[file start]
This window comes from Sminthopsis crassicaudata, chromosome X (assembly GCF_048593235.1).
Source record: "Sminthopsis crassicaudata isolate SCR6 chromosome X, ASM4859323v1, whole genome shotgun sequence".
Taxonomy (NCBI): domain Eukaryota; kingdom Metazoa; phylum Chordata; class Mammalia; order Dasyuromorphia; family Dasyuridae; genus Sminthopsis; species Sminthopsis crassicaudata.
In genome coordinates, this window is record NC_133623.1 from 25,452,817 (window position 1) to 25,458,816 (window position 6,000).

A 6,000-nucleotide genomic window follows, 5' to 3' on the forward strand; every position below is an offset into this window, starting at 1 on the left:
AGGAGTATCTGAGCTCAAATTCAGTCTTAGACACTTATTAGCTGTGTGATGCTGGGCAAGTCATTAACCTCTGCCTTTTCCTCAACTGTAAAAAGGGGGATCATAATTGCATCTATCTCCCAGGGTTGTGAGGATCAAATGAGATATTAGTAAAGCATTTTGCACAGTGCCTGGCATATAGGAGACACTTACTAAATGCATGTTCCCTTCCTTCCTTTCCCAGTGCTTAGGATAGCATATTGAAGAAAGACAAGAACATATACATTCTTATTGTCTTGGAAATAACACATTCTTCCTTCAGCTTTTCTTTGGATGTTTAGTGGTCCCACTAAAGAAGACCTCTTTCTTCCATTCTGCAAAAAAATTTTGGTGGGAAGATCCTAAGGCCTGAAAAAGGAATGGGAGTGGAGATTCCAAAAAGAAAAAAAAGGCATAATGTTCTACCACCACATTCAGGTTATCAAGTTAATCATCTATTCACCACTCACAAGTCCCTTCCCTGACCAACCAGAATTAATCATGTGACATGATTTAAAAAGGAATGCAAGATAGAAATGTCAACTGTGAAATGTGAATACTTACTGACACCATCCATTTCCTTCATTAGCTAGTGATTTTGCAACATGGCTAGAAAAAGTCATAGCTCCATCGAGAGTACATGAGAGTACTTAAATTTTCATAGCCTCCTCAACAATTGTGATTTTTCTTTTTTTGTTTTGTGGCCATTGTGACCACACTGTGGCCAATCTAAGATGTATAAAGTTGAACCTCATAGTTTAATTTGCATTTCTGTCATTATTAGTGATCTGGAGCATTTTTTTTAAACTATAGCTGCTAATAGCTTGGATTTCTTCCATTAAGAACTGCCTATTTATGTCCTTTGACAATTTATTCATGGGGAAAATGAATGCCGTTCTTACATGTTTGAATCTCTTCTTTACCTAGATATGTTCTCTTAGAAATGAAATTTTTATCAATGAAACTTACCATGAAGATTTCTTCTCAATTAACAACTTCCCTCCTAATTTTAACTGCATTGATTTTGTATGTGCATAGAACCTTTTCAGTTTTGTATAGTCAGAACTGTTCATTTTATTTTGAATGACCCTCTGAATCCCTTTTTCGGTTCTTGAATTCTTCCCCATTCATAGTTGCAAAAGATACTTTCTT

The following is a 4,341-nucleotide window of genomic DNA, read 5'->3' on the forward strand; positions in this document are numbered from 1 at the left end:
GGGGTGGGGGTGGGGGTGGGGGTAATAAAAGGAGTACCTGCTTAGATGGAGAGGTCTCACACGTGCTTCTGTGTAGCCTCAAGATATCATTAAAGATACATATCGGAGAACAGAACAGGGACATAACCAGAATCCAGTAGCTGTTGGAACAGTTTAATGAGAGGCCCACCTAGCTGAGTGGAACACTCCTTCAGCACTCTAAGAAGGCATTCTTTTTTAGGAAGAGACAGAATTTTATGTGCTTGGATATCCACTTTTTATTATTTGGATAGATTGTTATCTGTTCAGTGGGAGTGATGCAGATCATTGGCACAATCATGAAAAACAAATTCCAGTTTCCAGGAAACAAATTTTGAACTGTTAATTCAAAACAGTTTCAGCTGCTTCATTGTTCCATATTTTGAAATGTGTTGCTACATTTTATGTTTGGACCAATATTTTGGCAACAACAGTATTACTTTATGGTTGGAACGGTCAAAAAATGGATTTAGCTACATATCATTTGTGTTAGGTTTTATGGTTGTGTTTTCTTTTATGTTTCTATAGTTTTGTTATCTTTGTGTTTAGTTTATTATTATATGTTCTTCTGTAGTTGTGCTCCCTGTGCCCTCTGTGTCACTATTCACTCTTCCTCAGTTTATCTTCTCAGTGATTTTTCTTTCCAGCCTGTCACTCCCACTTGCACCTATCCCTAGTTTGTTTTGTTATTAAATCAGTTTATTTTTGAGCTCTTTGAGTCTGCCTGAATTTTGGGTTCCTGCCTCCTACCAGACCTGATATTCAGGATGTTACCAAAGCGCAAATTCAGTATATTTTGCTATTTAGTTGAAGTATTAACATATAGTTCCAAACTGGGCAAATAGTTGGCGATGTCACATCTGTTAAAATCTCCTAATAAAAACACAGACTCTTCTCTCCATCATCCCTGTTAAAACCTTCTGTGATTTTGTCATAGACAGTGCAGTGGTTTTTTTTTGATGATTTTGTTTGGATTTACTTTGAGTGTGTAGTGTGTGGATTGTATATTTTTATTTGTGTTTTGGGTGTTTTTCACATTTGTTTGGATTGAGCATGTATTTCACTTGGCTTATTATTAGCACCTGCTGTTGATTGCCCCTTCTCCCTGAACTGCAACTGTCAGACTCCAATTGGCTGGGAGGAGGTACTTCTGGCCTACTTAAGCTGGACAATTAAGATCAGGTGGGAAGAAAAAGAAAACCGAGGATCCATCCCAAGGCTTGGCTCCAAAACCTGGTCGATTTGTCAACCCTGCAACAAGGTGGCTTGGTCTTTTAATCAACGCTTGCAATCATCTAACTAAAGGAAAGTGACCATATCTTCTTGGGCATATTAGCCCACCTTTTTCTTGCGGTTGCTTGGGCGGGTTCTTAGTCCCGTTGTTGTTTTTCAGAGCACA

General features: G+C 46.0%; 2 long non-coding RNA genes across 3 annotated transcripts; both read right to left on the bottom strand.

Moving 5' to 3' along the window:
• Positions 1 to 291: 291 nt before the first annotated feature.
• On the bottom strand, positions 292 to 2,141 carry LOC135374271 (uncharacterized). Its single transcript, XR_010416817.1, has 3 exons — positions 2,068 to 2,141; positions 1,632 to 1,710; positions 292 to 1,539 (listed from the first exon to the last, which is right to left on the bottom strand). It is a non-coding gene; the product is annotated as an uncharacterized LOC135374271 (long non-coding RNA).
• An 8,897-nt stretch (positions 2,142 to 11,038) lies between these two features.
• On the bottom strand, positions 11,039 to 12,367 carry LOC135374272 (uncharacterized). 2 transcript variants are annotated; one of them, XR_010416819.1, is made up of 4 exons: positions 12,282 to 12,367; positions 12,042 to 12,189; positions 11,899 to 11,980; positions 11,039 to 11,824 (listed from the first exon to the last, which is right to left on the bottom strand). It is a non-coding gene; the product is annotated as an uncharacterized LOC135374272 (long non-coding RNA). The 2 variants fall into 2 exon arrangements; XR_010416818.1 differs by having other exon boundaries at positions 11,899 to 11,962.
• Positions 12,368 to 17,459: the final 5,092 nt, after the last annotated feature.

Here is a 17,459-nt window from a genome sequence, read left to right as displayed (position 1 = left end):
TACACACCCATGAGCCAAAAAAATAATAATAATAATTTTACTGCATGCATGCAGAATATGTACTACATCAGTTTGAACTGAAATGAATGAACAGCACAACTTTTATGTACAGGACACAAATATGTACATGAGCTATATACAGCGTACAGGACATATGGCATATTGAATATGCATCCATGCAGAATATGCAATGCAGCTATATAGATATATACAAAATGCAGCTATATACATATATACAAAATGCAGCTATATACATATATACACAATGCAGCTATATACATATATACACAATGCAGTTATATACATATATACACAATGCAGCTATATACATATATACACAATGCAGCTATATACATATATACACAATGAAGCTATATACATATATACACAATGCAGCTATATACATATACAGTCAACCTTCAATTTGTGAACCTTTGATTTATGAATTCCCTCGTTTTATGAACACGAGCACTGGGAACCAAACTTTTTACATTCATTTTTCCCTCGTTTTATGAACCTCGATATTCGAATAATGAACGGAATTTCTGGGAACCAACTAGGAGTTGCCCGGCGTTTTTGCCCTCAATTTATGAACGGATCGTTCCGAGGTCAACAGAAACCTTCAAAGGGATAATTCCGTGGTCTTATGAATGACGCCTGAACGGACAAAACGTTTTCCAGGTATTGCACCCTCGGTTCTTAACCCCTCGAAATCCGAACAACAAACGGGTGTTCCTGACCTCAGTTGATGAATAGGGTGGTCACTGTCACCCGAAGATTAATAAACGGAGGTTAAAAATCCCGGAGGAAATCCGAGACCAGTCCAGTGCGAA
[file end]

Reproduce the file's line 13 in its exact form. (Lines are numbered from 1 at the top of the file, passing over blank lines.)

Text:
• An 8,897-nt stretch (positions 2,142 to 11,038) lies between these two features.